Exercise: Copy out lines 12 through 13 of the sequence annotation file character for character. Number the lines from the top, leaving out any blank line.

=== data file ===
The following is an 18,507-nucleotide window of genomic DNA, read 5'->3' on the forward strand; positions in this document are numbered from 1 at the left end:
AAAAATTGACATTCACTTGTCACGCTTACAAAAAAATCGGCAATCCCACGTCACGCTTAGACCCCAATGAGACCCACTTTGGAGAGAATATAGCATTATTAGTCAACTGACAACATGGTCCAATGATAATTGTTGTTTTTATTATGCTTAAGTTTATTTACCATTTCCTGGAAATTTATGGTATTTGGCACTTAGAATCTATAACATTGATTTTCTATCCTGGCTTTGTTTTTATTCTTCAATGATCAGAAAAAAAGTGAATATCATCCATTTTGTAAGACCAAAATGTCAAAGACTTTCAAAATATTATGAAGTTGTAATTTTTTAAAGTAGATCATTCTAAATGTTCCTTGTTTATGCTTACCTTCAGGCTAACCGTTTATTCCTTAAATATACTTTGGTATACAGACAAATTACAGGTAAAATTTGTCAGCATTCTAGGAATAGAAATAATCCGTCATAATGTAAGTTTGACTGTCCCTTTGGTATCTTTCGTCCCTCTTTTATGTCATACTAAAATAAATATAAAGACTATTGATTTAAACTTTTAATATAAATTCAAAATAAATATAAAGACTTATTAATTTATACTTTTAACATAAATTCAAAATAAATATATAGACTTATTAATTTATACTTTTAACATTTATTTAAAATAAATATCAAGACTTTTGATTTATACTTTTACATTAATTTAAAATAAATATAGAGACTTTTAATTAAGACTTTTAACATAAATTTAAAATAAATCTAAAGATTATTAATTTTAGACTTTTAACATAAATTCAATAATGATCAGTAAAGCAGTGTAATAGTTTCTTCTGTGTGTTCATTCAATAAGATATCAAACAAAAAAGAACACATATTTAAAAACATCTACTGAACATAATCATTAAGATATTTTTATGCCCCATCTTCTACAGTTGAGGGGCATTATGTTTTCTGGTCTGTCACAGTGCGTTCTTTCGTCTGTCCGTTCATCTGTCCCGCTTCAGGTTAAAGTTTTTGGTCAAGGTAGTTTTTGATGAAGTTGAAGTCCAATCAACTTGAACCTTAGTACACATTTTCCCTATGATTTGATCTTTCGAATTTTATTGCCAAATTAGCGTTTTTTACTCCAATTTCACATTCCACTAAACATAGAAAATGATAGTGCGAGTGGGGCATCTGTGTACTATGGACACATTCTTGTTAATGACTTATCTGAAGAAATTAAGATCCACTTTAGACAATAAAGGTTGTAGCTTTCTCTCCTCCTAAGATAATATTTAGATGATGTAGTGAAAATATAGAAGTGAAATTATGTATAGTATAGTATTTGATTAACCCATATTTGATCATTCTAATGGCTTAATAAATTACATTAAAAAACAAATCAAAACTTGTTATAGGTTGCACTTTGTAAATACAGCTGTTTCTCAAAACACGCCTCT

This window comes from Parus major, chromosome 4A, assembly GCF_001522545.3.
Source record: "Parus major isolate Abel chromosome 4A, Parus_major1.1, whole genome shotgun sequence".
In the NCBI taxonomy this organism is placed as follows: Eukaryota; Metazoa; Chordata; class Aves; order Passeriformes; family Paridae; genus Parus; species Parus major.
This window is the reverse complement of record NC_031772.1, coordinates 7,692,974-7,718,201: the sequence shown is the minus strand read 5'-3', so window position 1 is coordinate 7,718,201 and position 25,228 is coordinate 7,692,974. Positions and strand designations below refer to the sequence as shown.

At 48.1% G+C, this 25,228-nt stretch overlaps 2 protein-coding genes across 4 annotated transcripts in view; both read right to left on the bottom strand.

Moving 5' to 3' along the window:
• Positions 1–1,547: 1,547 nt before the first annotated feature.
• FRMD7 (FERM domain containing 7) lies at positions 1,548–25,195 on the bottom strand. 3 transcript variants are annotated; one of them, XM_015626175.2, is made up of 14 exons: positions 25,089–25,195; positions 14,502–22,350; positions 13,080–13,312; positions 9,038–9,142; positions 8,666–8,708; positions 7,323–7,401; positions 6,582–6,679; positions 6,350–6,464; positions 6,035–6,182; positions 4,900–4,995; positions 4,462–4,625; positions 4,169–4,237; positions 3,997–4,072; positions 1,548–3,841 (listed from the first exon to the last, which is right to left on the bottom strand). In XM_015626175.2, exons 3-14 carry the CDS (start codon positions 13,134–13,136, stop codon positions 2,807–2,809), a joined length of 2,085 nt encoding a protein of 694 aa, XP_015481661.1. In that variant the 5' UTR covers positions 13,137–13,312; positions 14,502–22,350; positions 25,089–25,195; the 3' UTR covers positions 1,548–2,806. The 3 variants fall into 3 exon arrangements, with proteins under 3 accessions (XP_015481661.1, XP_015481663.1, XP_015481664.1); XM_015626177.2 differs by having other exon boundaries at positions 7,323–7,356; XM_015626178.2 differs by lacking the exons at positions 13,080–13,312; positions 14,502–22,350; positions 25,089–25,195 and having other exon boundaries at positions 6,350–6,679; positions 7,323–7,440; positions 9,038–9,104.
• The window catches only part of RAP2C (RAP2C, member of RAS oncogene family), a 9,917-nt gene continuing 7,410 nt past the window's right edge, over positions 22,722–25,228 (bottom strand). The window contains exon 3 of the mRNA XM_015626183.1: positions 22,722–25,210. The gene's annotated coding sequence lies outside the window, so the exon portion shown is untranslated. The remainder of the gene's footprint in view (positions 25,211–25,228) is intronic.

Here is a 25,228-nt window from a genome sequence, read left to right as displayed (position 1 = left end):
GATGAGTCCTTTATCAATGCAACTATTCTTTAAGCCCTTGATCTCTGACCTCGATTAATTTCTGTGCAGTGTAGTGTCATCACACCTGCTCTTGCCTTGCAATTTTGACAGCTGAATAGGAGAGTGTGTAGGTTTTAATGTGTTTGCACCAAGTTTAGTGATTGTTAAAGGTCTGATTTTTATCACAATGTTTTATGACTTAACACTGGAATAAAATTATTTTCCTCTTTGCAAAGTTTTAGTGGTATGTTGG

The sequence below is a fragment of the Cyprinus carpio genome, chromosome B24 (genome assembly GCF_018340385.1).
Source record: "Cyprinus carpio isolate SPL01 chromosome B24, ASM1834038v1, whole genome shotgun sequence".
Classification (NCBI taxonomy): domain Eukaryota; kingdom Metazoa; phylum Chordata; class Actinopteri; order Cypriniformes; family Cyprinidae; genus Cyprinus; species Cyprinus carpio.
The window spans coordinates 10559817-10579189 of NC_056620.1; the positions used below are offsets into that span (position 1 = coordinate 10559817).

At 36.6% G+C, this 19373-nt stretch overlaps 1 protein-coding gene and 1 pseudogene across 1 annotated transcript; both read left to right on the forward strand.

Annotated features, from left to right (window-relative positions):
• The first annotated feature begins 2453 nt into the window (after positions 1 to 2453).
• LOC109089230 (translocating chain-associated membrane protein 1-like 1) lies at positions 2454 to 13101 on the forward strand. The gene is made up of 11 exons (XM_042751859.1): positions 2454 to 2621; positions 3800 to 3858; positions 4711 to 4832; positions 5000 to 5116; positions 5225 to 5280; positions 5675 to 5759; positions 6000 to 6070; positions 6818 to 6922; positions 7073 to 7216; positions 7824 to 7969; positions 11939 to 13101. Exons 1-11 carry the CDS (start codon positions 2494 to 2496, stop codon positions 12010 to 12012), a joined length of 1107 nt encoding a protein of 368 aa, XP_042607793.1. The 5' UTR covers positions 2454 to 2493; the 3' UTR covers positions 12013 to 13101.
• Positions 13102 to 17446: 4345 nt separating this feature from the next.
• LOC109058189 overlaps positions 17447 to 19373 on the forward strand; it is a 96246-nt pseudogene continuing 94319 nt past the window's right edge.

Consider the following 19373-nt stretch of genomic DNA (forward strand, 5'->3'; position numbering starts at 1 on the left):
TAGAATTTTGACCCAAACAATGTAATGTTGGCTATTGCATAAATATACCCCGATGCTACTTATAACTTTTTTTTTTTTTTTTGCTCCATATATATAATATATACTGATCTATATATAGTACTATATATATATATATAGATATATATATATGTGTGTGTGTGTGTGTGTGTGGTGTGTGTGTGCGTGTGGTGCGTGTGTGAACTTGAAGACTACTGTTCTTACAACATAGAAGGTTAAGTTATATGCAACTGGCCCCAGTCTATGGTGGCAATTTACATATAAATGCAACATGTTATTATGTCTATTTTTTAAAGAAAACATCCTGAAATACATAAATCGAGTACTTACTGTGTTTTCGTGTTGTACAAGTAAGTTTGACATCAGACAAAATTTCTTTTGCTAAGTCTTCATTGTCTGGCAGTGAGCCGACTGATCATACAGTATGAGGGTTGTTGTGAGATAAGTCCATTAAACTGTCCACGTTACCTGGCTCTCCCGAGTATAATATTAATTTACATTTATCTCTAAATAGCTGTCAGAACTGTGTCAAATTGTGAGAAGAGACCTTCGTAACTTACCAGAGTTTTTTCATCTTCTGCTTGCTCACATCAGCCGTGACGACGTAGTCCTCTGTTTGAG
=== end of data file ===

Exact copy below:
Here is a 25,228-nt window from a genome sequence, read left to right as displayed (position 1 = left end):
GATGAGTCCTTTATCAATGCAACTATTCTTTAAGCCCTTGATCTCTGACCTCGATTAATTTCTGTGCAGTGTAGTGTCATCACACCTGCTCTTGCCTTGCAATTTTGACAGCTGAATAGGAGAGTGTGTAGGTTTTAATGTGTTTGCACCAAGTTTAGTGATTGTTAAAGGTCTGATTTTTATCACAATGTTTTATGACTTAACACTGGAATAAAATTATTTTCCTCTTTGCAAAGTTTTAGTGGTATGTTGG